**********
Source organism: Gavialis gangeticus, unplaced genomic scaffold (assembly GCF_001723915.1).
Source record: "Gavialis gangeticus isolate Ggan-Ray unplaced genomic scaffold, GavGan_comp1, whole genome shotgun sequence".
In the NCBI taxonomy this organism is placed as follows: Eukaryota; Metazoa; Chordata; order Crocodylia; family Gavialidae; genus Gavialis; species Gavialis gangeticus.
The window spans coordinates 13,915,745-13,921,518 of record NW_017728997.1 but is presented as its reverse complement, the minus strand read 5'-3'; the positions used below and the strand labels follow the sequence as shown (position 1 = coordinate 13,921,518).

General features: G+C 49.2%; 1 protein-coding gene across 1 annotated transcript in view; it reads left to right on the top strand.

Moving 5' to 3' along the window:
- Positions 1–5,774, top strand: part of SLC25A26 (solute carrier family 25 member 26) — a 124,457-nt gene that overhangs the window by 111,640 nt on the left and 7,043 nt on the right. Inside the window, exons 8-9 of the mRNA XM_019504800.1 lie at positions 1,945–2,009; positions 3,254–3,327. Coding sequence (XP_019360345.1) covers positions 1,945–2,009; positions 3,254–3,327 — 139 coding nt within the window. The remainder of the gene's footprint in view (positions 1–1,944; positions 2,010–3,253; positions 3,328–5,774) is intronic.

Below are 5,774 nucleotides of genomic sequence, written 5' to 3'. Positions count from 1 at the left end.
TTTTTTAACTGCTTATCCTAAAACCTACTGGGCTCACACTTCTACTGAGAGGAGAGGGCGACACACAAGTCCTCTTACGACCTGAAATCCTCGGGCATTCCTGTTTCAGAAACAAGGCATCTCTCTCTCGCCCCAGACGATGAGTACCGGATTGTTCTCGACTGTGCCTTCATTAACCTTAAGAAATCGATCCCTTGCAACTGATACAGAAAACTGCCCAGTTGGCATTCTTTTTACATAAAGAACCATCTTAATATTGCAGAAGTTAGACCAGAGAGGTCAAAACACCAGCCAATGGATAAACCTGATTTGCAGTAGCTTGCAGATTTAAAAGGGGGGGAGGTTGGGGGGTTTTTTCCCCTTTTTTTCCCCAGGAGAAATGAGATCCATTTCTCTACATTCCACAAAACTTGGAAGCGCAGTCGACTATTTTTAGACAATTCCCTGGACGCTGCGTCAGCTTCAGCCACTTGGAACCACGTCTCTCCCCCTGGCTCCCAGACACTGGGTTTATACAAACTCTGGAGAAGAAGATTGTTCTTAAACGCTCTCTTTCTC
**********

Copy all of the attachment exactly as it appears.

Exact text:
Source organism: Gavialis gangeticus, unplaced genomic scaffold (assembly GCF_001723915.1).
Source record: "Gavialis gangeticus isolate Ggan-Ray unplaced genomic scaffold, GavGan_comp1, whole genome shotgun sequence".
In the NCBI taxonomy this organism is placed as follows: Eukaryota; Metazoa; Chordata; order Crocodylia; family Gavialidae; genus Gavialis; species Gavialis gangeticus.
The window spans coordinates 13,915,745-13,921,518 of record NW_017728997.1 but is presented as its reverse complement, the minus strand read 5'-3'; the positions used below and the strand labels follow the sequence as shown (position 1 = coordinate 13,921,518).

General features: G+C 49.2%; 1 protein-coding gene across 1 annotated transcript in view; it reads left to right on the top strand.

Moving 5' to 3' along the window:
- Positions 1–5,774, top strand: part of SLC25A26 (solute carrier family 25 member 26) — a 124,457-nt gene that overhangs the window by 111,640 nt on the left and 7,043 nt on the right. Inside the window, exons 8-9 of the mRNA XM_019504800.1 lie at positions 1,945–2,009; positions 3,254–3,327. Coding sequence (XP_019360345.1) covers positions 1,945–2,009; positions 3,254–3,327 — 139 coding nt within the window. The remainder of the gene's footprint in view (positions 1–1,944; positions 2,010–3,253; positions 3,328–5,774) is intronic.

Below are 5,774 nucleotides of genomic sequence, written 5' to 3'. Positions count from 1 at the left end.
TTTTTTAACTGCTTATCCTAAAACCTACTGGGCTCACACTTCTACTGAGAGGAGAGGGCGACACACAAGTCCTCTTACGACCTGAAATCCTCGGGCATTCCTGTTTCAGAAACAAGGCATCTCTCTCTCGCCCCAGACGATGAGTACCGGATTGTTCTCGACTGTGCCTTCATTAACCTTAAGAAATCGATCCCTTGCAACTGATACAGAAAACTGCCCAGTTGGCATTCTTTTTACATAAAGAACCATCTTAATATTGCAGAAGTTAGACCAGAGAGGTCAAAACACCAGCCAATGGATAAACCTGATTTGCAGTAGCTTGCAGATTTAAAAGGGGGGGAGGTTGGGGGGTTTTTTCCCCTTTTTTTCCCCAGGAGAAATGAGATCCATTTCTCTACATTCCACAAAACTTGGAAGCGCAGTCGACTATTTTTAGACAATTCCCTGGACGCTGCGTCAGCTTCAGCCACTTGGAACCACGTCTCTCCCCCTGGCTCCCAGACACTGGGTTTATACAAACTCTGGAGAAGAAGATTGTTCTTAAACGCTCTCTTTCTC